Blood Moon by Ry X album review by Adam Williams foe Northern Transmissions


Blood Moon

Ry X

For Ry X’s third LP ‘Blood Moon’, the Australian-born artist retreated from the world and embraced the confines of creative solitude. X (aka Ry Cummings) decamped to Topanga, deep in the Santa Monica mountains to forge what would become his latest output. He would work by day and by night, only to leave the studio to explore the mountains at sunset. The self-imposed isolation allowed Ry X the opportunity to burrow deeply into his sub-conscious which in turn influenced the themes found on ‘Blood Moon’. Relationships are a cornerstone to the record and this notion expands to topics like the divine feminine, self-exploration and continuous personal growth. When reflecting on his new album X states “I think there’s a whole universe within the dynamic of your relationship with a lover. There are many of those very honest, raw conversations on this record. It’s not all about the same person, but it is about the same feelings, the same concepts.”

Minimalism and near-nothingness is what Ry X trades in when it comes to the sonic personality of his records and ‘Blood Moon’ is no exception. This album is a captivating journey through raw intimacy conveyed by spectral electronics, orchestral swells and brittle acoustic strums. The deployment of X’s voice is an instrument of all its own, with his lush tones sometimes multiplied umpteen times, as you’re greeted by chorus of a thousand Ry’s at once. There’s an allure to how X manages to captivate the listener with such sparing arrangements. Sometimes the tracks are so intimate it feels only right to hold your breath so not to disturb the album’s tranquillity.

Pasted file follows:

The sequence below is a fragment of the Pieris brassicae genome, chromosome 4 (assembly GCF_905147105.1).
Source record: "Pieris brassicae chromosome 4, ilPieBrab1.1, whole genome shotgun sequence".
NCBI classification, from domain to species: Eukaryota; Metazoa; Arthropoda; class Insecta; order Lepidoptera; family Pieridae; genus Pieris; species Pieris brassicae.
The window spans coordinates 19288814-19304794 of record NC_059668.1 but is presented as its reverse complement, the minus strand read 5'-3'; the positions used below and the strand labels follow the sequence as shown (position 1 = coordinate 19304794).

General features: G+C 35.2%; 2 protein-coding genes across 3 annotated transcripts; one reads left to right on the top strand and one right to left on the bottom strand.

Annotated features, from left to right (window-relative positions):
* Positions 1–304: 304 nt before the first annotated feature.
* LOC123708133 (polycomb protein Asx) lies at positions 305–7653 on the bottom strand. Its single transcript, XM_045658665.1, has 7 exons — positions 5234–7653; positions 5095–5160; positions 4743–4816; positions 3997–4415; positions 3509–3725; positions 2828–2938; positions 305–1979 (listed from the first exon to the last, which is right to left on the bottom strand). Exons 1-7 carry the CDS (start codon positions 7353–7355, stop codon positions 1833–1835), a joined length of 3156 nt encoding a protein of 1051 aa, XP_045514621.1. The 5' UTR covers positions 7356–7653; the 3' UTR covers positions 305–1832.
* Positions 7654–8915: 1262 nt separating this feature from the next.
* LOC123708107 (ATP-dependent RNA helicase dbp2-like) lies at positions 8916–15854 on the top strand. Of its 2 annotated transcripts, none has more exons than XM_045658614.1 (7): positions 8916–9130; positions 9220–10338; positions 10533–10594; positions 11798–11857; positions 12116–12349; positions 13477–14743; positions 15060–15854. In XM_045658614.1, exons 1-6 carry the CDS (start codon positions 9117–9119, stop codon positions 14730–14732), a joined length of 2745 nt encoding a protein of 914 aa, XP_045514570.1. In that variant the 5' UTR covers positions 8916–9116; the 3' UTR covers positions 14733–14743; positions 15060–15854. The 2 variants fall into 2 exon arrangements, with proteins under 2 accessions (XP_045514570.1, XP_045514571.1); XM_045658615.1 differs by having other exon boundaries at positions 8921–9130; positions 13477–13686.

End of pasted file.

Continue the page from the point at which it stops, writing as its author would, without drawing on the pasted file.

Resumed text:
It’s hard not to imagine X alone in a state of creative alchemy; just an artist and the fragments of sound that would eventually become ‘Blood Moon’ locked in perfect harmony. This sense of stillness permeates the album understandably. Rather pertinently this notion is conveyed by the slow brass swell of ‘Borderline’ which is accompanied by a volley of slightly dampened shuffling beats. Like a manifesto for the album, the artist can be heard dulcetly purring “hold onto this silence”, which might be the most apt lyric as far as ‘Blood Moon’ goes. Elsewhere on the album, the previously mentioned themes of relationships and exploration of identity sparkle throughout like dappled moonlight across a lake. Opener ‘Let You Go’ is an otherworldly voyage through reverb drenched vocals, sparse guitar strums and string-laden melancholy. From the off, X’s voyage of self-exploration is palpable “does anyone really know me/throw my name into the fire”. ‘Spiral’s atmospheric hue glimmers with a nocturnal nuance as the musician spends more time ruminating over his place in the world and who he is “hold my mind/leave your sign here/show the light/what defines me”.

The tenderness of relationships and their fragility quiver throughout ‘Hurt’s bruised tones. “Wouldn’t hurt you darlin’/kiss me darlin’” whispers X in-between pockets of absolute silence. There’s a stark beauty to be discovered via ‘Visions’ spectral framework as X’s hushed delivery conveys a man looking for comfort and protection “keep me safe/hold my breath/I’m in trouble now/speak my name”. ‘Dark Room Dancing’ is a rare moment on ‘Blood Moon’ where it’s aural make-up expands beyond its own minimalism. Again, notions of support and security echo out of the mouth of Ry X “you need all my healing” and “can I hold you now/for a minute more” typify this sentiment before a beat driven celebration of sound kicks in.

‘Blood Moon’ is the perfect antidote to the noise of 2022 – it’s a small piece of tranquillity surrounded by today’s unrelenting chaos.

Pre-order Blood Moon by Ry X HERE


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